Liz kept her hesitation to herself, avoided Wilson's eyes, and pretended to be more interested in checking out the water below. Shesimply listened. Inside her helmet, via the ICS (internal communicationsystem), Wilson started relaying their strategy, telling his copilot,Lieutenant Junior Grade Tommy Ellis, and their flight mechanic, AST3 PeteKesnick, to prepare for a direct deployment using the RS (rescue swimmer) andthe basket. He was already reducing their position from two hundred feet toeighty feet.
"Might just be an empty fishing cooler,"Kesnick said.
Liz watched him out of the corner of her eyes. Kesnick didn'tlike this, either. The senior member of the aircrew, Kesnick had a tannedweathered face with crinkle lines at his eyes and mouth that never changed,never telegraphed whether he was angry or pleased.
"Or it might be cocaine," Ellis countered."They found fifty kilos washed ashore someplace in Texas."
"McFaddin Beach," Wilson filled in."Sealed and wrapped in thick plastic. Someone missed a drop-off orpanicked and tossed it. Could be what we have here."
"Then shouldn't we radio it in and leave it for acutter to pick up?" Kesnick said as he glanced at Liz. She could tell hewas trying to let her know that he'd back her if she elected not to deploy.
Wilson noticed the glance. "It's up to you, Bailey.What do you want to do?"
She still didn't meet his eyes, didn't want to give himthe satisfaction of seeing even a hint of her reluctance.
"We should use the medevac board instead of thebasket," she said. "It'll be easier to slide it under the containerand strap it down."
Knowing he was surprised by her response, she simplyremoved her flight helmet, cutting off communication. If Ellis or Kesnick had something to say about her, she dared them to say it after her attempt atnonchalance.
She fingered strands of her hair back under her surf capand strapped on her lightweight Seda helmet. She attached the gunner's belt to her harness, positioned the quick strop over her shoulders, made sure to keep the friction slide close to the hoist hook. Finished, she moved to the door ofthe helicopter, squatted in position, and waited for Kesnick's signal.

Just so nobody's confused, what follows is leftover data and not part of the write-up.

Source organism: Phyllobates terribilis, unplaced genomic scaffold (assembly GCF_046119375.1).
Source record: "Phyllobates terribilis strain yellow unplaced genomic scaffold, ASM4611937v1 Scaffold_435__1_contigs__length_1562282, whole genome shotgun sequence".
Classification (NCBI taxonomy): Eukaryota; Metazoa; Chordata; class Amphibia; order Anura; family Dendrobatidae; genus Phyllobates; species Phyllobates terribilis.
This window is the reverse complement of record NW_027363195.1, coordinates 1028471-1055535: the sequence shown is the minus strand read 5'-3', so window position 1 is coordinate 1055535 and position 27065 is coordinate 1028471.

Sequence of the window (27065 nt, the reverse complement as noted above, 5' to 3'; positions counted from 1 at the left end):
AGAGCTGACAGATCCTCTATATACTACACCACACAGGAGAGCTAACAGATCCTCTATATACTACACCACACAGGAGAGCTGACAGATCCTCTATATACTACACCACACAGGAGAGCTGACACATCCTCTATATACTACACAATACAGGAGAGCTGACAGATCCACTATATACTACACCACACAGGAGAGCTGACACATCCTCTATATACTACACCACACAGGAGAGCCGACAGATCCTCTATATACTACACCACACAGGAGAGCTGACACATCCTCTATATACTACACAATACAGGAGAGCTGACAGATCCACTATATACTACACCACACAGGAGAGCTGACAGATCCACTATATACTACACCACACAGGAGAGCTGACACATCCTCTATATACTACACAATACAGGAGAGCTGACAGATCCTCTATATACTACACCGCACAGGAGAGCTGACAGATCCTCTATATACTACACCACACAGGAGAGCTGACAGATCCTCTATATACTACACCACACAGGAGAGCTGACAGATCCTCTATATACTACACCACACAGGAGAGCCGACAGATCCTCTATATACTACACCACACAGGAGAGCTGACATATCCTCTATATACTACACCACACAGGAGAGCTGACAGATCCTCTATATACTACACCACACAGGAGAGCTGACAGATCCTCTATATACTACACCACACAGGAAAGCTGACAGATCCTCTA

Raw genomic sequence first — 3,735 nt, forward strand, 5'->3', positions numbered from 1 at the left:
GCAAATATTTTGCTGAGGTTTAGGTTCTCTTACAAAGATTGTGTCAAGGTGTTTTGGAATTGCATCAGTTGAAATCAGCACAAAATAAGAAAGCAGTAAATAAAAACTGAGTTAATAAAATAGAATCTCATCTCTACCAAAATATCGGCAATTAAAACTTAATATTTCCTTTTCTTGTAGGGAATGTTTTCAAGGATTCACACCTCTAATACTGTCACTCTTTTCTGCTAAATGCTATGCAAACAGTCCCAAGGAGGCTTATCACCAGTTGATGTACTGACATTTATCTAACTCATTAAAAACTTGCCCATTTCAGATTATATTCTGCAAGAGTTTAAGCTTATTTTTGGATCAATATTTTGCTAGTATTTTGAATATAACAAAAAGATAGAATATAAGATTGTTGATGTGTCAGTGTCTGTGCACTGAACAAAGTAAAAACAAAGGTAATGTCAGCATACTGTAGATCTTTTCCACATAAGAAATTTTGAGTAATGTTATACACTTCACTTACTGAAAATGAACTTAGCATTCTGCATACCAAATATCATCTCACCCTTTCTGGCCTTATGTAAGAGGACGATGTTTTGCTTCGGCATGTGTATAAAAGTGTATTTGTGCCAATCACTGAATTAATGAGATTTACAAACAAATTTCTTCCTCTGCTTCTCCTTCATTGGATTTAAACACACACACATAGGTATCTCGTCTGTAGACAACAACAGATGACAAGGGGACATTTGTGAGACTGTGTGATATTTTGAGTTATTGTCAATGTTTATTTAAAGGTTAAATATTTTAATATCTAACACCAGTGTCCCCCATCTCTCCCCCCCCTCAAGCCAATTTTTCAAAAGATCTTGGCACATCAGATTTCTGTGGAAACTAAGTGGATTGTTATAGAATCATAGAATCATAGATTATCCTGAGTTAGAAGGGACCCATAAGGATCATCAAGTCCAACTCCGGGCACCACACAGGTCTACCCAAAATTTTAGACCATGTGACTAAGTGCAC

She couldn't avoid looking at him. They had done thisroutine at least half a dozen times since she started at the air station. She suspected that Pete Kesnick treated her no differently than he had beentreating rescue swimmers for the last fifteen years of his career as a Coastieflight mechanic and hoist operator. Even now, he didn't second-guess her,though his steel-blue eyes studied her a second longer than usual before heflipped down his visor.
He tapped her on the chest, the signal for"ready"-two gloved fingers practically at her collarbone. Probablynot the same tap he used with male rescue swimmers. Liz didn't mind. It was a small thing, done out of respect more than anything else.
She released the gunner's belt, gave Kesnick a thumbs-upto tell him she was ready. She maintained control over the quick strop as hehoisted her clear of the deck. Then he stopped. Liz readjusted herself as thecable pulled tight. She turned and gave Kesnick another thumbs-up and descendedinto the rolling waters.
Without a survivor in the water Liz quickly assessed thesituation. The container was huge. By Liz's estimates, at least forty incheslong and twenty inches wide and deep. She recognized the battered whitestainless steel as a commercial-grade marine cooler. A frayed tie-down floatedfrom its handle bracket. Frayed, not cut. So maybe its owner hadn't intended toditch it, after all. She grabbed the tie-down, which was made of bright yellow-and-bluestrands twisted into a half-inch-thick rope, and looped it through her harnessto keep the cooler from bobbing away in the rotor wash of the helicopter.
She signaled Kesnick: her left arm raised, her right armcrossing over her head and touching her left elbow. She was ready for them todeploy the medevac board.
The bobbing container fought against her, pushing andpulling with each wave, not able to go any farther than the rope attached to herbelt allowed. It took two attempts but within fifteen minutes Liz had thefishing cooler attached to the medevac board. She cinched the restraints tight,hooked it to the cable, and raised her arm again, giving a thumbs-up.
No records broken, but by the time Kesnick hoisted herback into the helicopter, she could tell her crew was pleased. Not impressed,but pleased. It was a small step.
Lieutenant Commander Wilson still looked impatient. Lizbarely caught her breath, but yanked off her Seda helmet, exchanging it for herflight helmet with the communications gear inside. She caught Wilson in the middle of instructing Kesnick to open the latch.
"Shouldn't we wait?" Kesnick tried being thediplomat.
"It's not locked. Just take a peek."
Liz slid out of the way and to the side of the cabin,unbuckling the rest of her gear. She didn't want any part of this. As far asshe was concerned, her job was finished.